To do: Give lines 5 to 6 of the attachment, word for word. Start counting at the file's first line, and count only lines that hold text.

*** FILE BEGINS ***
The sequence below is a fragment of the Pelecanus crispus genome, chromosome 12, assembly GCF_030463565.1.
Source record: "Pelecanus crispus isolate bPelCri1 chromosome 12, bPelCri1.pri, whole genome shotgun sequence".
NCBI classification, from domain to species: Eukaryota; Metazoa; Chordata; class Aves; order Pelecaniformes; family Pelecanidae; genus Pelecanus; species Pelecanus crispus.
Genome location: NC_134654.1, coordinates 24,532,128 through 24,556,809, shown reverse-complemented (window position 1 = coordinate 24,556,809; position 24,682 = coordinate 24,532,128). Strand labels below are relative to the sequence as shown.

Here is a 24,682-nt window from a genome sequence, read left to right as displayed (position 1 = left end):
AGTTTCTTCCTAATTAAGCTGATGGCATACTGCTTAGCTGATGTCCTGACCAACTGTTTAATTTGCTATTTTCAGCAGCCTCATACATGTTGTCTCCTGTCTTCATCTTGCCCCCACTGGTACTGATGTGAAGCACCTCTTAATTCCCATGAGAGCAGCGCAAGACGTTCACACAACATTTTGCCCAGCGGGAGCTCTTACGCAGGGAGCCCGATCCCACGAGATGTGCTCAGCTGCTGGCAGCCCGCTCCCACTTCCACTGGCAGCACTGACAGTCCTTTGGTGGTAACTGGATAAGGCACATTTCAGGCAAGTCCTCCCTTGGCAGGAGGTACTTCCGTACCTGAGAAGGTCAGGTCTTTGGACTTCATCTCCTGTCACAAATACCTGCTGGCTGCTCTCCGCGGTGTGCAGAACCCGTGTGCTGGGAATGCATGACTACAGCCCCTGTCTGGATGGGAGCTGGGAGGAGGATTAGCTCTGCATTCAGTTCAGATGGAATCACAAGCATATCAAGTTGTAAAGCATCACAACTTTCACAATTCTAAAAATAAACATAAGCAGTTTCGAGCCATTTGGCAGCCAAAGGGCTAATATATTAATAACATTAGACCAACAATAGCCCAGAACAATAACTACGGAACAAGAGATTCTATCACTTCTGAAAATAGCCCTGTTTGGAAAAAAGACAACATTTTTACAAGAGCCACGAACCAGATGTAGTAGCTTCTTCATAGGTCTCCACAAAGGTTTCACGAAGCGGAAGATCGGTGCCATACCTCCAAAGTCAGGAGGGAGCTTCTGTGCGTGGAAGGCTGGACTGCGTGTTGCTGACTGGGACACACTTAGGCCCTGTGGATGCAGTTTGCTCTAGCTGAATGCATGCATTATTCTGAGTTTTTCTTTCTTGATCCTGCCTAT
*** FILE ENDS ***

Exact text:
Here is a 24,682-nt window from a genome sequence, read left to right as displayed (position 1 = left end):
AGTTTCTTCCTAATTAAGCTGATGGCATACTGCTTAGCTGATGTCCTGACCAACTGTTTAATTTGCTATTTTCAGCAGCCTCATACATGTTGTCTCCTGTCTTCATCTTGCCCCCACTGGTACTGATGTGAAGCACCTCTTAATTCCCATGAGAGCAGCGCAAGACGTTCACACAACATTTTGCCCAGCGGGAGCTCTTACGCAGGGAGCCCGATCCCACGAGATGTGCTCAGCTGCTGGCAGCCCGCTCCCACTTCCACTGGCAGCACTGACAGTCCTTTGGTGGTAACTGGATAAGGCACATTTCAGGCAAGTCCTCCCTTGGCAGGAGGTACTTCCGTACCTGAGAAGGTCAGGTCTTTGGACTTCATCTCCTGTCACAAATACCTGCTGGCTGCTCTCCGCGGTGTGCAGAACCCGTGTGCTGGGAATGCATGACTACAGCCCCTGTCTGGATGGGAGCTGGGAGGAGGATTAGCTCTGCATTCAGTTCAGATGGAATCACAAGCATATCAAGTTGTAAAGCATCACAACTTTCACAATTCTAAAAATAAACATAAGCAGTTTCGAGCCATTTGGCAGCCAAAGGGCTAATATATTAATAACATTAGACCAACAATAGCCCAGAACAATAACTACGGAACAAGAGATTCTATCACTTCTGAAAATAGCCCTGTTTGGAAAAAAGACAACATTTTTACAAGAGCCACGAACCAGATGTAGTAGCTTCTTCATAGGTCTCCACAAAGGTTTCACGAAGCGGAAGATCGGTGCCATACCTCCAAAGTCAGGAGGGAGCTTCTGTGCGTGGAAGGCTGGACTGCGTGTTGCTGACTGGGACACACTTAGGCCCTGTGGATGCAGTTTGCTCTAGCTGAATGCATGCATTATTCTGAGTTTTTCTTTCTTGATCCTGCCTAT